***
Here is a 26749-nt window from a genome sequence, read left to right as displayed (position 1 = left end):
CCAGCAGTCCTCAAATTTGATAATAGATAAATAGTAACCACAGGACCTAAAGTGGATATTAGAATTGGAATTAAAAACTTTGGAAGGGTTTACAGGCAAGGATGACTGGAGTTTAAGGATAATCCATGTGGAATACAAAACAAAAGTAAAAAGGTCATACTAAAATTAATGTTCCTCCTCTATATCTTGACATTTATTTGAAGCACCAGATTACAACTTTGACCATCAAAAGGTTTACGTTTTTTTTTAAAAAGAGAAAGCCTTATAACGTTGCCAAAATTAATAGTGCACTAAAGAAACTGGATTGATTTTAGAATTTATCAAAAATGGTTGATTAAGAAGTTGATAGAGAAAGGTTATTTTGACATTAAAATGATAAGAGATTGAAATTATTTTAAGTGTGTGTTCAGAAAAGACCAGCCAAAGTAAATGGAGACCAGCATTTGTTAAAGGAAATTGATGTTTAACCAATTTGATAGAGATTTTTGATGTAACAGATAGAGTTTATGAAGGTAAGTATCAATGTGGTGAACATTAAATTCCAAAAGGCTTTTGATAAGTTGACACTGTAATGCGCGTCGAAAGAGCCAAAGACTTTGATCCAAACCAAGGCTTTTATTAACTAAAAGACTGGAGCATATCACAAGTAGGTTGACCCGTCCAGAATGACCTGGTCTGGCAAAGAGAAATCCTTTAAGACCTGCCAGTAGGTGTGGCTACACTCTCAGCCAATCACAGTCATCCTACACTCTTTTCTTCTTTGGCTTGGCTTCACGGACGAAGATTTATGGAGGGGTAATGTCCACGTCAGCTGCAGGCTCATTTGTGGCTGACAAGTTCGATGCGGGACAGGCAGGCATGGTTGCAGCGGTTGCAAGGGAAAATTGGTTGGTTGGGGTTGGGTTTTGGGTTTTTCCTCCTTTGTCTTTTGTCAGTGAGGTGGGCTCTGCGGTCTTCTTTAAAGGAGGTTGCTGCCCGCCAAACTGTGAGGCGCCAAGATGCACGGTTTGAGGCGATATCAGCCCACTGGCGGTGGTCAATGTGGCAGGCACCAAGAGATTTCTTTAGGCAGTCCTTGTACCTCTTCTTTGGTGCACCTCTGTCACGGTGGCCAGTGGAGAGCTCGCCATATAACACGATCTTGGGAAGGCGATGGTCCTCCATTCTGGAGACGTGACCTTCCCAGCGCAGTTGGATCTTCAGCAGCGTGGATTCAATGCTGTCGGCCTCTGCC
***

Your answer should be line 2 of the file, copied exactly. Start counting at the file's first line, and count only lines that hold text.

CCAGCAGTCCTCAAATTTGATAATAGATAAATAGTAACCACAGGACCTAAAGTGGATATTAGAATTGGAATTAAAAACTTTGGAAGGGTTTACAGGCAAGGATGACTGGAGTTTAAGGATAATCCATGTGGAATACAAAACAAAAGTAAAAAGGTCATACTAAAATTAATGTTCCTCCTCTATATCTTGACATTTATTTGAAGCACCAGATTACAACTTTGACCATCAAAAGGTTTACGTTTTTTTTTAAAAAGAGAAAGCCTTATAACGTTGCCAAAATTAATAGTGCACTAAAGAAACTGGATTGATTTTAGAATTTATCAAAAATGGTTGATTAAGAAGTTGATAGAGAAAGGTTATTTTGACATTAAAATGATAAGAGATTGAAATTATTTTAAGTGTGTGTTCAGAAAAGACCAGCCAAAGTAAATGGAGACCAGCATTTGTTAAAGGAAATTGATGTTTAACCAATTTGATAGAGATTTTTGATGTAACAGATAGAGTTTATGAAGGTAAGTATCAATGTGGTGAACATTAAATTCCAAAAGGCTTTTGATAAGTTGACACTGTAATGCGCGTCGAAAGAGCCAAAGACTTTGATCCAAACCAAGGCTTTTATTAACTAAAAGACTGGAGCATATCACAAGTAGGTTGACCCGTCCAGAATGACCTGGTCTGGCAAAGAGAAATCCTTTAAGACCTGCCAGTAGGTGTGGCTACACTCTCAGCCAATCACAGTCATCCTACACTCTTTTCTTCTTTGGCTTGGCTTCACGGACGAAGATTTATGGAGGGGTAATGTCCACGTCAGCTGCAGGCTCATTTGTGGCTGACAAGTTCGATGCGGGACAGGCAGGCATGGTTGCAGCGGTTGCAAGGGAAAATTGGTTGGTTGGGGTTGGGTTTTGGGTTTTTCCTCCTTTGTCTTTTGTCAGTGAGGTGGGCTCTGCGGTCTTCTTTAAAGGAGGTTGCTGCCCGCCAAACTGTGAGGCGCCAAGATGCACGGTTTGAGGCGATATCAGCCCACTGGCGGTGGTCAATGTGGCAGGCACCAAGAGATTTCTTTAGGCAGTCCTTGTACCTCTTCTTTGGTGCACCTCTGTCACGGTGGCCAGTGGAGAGCTCGCCATATAACACGATCTTGGGAAGGCGATGGTCCTCCATTCTGGAGACGTGACCTTCCCAGCGCAGTTGGATCTTCAGCAGCGTGGATTCAATGCTGTCGGCCTCTGCC